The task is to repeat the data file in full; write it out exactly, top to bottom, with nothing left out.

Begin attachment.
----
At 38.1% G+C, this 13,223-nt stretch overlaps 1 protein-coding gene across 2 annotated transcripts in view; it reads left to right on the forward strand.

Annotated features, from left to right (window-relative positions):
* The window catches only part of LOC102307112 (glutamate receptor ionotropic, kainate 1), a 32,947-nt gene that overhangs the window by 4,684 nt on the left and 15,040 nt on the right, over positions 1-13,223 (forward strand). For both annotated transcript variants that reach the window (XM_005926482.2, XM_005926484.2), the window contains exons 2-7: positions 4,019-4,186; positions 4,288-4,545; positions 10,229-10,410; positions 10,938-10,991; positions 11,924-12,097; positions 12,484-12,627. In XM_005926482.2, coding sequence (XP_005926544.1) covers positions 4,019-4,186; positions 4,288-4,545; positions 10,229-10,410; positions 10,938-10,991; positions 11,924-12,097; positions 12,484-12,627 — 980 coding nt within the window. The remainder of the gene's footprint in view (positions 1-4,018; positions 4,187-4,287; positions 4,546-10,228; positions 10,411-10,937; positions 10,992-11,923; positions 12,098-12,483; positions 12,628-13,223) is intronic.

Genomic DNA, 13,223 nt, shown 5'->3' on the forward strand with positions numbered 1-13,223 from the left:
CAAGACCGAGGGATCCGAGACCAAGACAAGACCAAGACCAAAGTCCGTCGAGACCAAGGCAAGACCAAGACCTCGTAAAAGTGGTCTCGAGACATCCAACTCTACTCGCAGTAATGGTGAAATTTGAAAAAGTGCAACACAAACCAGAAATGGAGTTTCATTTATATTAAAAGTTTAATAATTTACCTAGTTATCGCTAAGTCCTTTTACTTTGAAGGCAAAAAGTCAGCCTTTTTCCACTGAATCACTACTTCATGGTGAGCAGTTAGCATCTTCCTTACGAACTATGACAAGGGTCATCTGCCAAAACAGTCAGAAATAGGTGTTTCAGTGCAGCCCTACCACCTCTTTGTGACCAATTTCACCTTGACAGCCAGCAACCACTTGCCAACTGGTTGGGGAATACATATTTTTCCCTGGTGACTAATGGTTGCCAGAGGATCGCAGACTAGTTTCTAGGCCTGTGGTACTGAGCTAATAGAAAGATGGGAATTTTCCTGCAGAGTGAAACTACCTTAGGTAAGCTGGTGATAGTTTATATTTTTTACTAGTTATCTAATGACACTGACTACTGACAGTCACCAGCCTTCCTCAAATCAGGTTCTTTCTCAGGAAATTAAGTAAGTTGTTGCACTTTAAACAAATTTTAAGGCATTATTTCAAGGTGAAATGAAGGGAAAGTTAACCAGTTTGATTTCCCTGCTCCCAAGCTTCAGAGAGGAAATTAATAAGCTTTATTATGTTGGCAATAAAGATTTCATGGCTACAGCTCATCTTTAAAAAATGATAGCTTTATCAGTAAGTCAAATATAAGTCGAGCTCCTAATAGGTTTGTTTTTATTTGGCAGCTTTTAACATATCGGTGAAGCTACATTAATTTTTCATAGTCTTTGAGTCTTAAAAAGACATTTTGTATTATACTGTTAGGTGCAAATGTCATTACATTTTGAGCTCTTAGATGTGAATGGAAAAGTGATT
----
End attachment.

At 38.1% G+C, this 13,223-nt stretch overlaps 1 protein-coding gene across 2 annotated transcripts in view; it reads left to right on the forward strand.

Annotated features, from left to right (window-relative positions):
* The window catches only part of LOC102307112 (glutamate receptor ionotropic, kainate 1), a 32,947-nt gene that overhangs the window by 4,684 nt on the left and 15,040 nt on the right, over positions 1-13,223 (forward strand). For both annotated transcript variants that reach the window (XM_005926482.2, XM_005926484.2), the window contains exons 2-7: positions 4,019-4,186; positions 4,288-4,545; positions 10,229-10,410; positions 10,938-10,991; positions 11,924-12,097; positions 12,484-12,627. In XM_005926482.2, coding sequence (XP_005926544.1) covers positions 4,019-4,186; positions 4,288-4,545; positions 10,229-10,410; positions 10,938-10,991; positions 11,924-12,097; positions 12,484-12,627 — 980 coding nt within the window. The remainder of the gene's footprint in view (positions 1-4,018; positions 4,187-4,287; positions 4,546-10,228; positions 10,411-10,937; positions 10,992-11,923; positions 12,098-12,483; positions 12,628-13,223) is intronic.

Genomic DNA, 13,223 nt, shown 5'->3' on the forward strand with positions numbered 1-13,223 from the left:
CAAGACCGAGGGATCCGAGACCAAGACAAGACCAAGACCAAAGTCCGTCGAGACCAAGGCAAGACCAAGACCTCGTAAAAGTGGTCTCGAGACATCCAACTCTACTCGCAGTAATGGTGAAATTTGAAAAAGTGCAACACAAACCAGAAATGGAGTTTCATTTATATTAAAAGTTTAATAATTTACCTAGTTATCGCTAAGTCCTTTTACTTTGAAGGCAAAAAGTCAGCCTTTTTCCACTGAATCACTACTTCATGGTGAGCAGTTAGCATCTTCCTTACGAACTATGACAAGGGTCATCTGCCAAAACAGTCAGAAATAGGTGTTTCAGTGCAGCCCTACCACCTCTTTGTGACCAATTTCACCTTGACAGCCAGCAACCACTTGCCAACTGGTTGGGGAATACATATTTTTCCCTGGTGACTAATGGTTGCCAGAGGATCGCAGACTAGTTTCTAGGCCTGTGGTACTGAGCTAATAGAAAGATGGGAATTTTCCTGCAGAGTGAAACTACCTTAGGTAAGCTGGTGATAGTTTATATTTTTTACTAGTTATCTAATGACACTGACTACTGACAGTCACCAGCCTTCCTCAAATCAGGTTCTTTCTCAGGAAATTAAGTAAGTTGTTGCACTTTAAACAAATTTTAAGGCATTATTTCAAGGTGAAATGAAGGGAAAGTTAACCAGTTTGATTTCCCTGCTCCCAAGCTTCAGAGAGGAAATTAATAAGCTTTATTATGTTGGCAATAAAGATTTCATGGCTACAGCTCATCTTTAAAAAATGATAGCTTTATCAGTAAGTCAAATATAAGTCGAGCTCCTAATAGGTTTGTTTTTATTTGGCAGCTTTTAACATATCGGTGAAGCTACATTAATTTTTCATAGTCTTTGAGTCTTAAAAAGACATTTTGTATTATACTGTTAGGTGCAAATGTCATTACATTTTGAGCTCTTAGATGTGAATGGAAAAGTGATT